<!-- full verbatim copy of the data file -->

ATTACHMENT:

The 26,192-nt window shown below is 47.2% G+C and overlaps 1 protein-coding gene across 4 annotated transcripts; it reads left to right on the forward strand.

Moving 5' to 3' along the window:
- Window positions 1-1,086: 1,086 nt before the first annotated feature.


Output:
The 26,192-nt window shown below is 47.2% G+C and overlaps 1 protein-coding gene across 4 annotated transcripts; it reads left to right on the forward strand.

Moving 5' to 3' along the window:
- Window positions 1-1,086: 1,086 nt before the first annotated feature.